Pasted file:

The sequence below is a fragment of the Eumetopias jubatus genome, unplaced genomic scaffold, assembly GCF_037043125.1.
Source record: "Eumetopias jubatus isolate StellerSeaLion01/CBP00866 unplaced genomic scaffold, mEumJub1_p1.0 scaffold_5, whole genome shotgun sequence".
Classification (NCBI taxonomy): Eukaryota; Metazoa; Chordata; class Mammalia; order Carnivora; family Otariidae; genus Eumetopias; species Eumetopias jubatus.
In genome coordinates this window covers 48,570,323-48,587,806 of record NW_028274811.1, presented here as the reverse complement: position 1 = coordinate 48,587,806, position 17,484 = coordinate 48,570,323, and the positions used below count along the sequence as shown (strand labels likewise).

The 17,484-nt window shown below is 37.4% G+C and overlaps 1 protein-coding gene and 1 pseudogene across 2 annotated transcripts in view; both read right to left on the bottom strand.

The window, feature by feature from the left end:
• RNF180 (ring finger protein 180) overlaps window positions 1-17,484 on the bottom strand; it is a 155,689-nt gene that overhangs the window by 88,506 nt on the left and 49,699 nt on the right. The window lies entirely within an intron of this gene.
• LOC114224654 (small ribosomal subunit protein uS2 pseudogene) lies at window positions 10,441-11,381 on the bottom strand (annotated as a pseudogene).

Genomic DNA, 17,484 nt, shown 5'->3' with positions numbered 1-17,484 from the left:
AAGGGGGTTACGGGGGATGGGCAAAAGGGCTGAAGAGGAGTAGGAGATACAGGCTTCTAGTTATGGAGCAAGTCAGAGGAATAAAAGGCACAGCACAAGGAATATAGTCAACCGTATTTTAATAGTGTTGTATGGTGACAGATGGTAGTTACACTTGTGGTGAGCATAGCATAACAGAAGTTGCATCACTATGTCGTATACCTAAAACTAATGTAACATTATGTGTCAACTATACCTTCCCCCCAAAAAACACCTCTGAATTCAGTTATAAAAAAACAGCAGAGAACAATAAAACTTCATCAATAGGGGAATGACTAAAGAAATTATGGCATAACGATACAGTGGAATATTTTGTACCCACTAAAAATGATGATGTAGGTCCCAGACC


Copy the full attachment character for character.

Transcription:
The sequence below is a fragment of the Eumetopias jubatus genome, unplaced genomic scaffold, assembly GCF_037043125.1.
Source record: "Eumetopias jubatus isolate StellerSeaLion01/CBP00866 unplaced genomic scaffold, mEumJub1_p1.0 scaffold_5, whole genome shotgun sequence".
Classification (NCBI taxonomy): Eukaryota; Metazoa; Chordata; class Mammalia; order Carnivora; family Otariidae; genus Eumetopias; species Eumetopias jubatus.
In genome coordinates this window covers 48,570,323-48,587,806 of record NW_028274811.1, presented here as the reverse complement: position 1 = coordinate 48,587,806, position 17,484 = coordinate 48,570,323, and the positions used below count along the sequence as shown (strand labels likewise).

The 17,484-nt window shown below is 37.4% G+C and overlaps 1 protein-coding gene and 1 pseudogene across 2 annotated transcripts in view; both read right to left on the bottom strand.

The window, feature by feature from the left end:
• RNF180 (ring finger protein 180) overlaps window positions 1-17,484 on the bottom strand; it is a 155,689-nt gene that overhangs the window by 88,506 nt on the left and 49,699 nt on the right. The window lies entirely within an intron of this gene.
• LOC114224654 (small ribosomal subunit protein uS2 pseudogene) lies at window positions 10,441-11,381 on the bottom strand (annotated as a pseudogene).

Genomic DNA, 17,484 nt, shown 5'->3' with positions numbered 1-17,484 from the left:
AAGGGGGTTACGGGGGATGGGCAAAAGGGCTGAAGAGGAGTAGGAGATACAGGCTTCTAGTTATGGAGCAAGTCAGAGGAATAAAAGGCACAGCACAAGGAATATAGTCAACCGTATTTTAATAGTGTTGTATGGTGACAGATGGTAGTTACACTTGTGGTGAGCATAGCATAACAGAAGTTGCATCACTATGTCGTATACCTAAAACTAATGTAACATTATGTGTCAACTATACCTTCCCCCCAAAAAACACCTCTGAATTCAGTTATAAAAAAACAGCAGAGAACAATAAAACTTCATCAATAGGGGAATGACTAAAGAAATTATGGCATAACGATACAGTGGAATATTTTGTACCCACTAAAAATGATGATGTAGGTCCCAGACC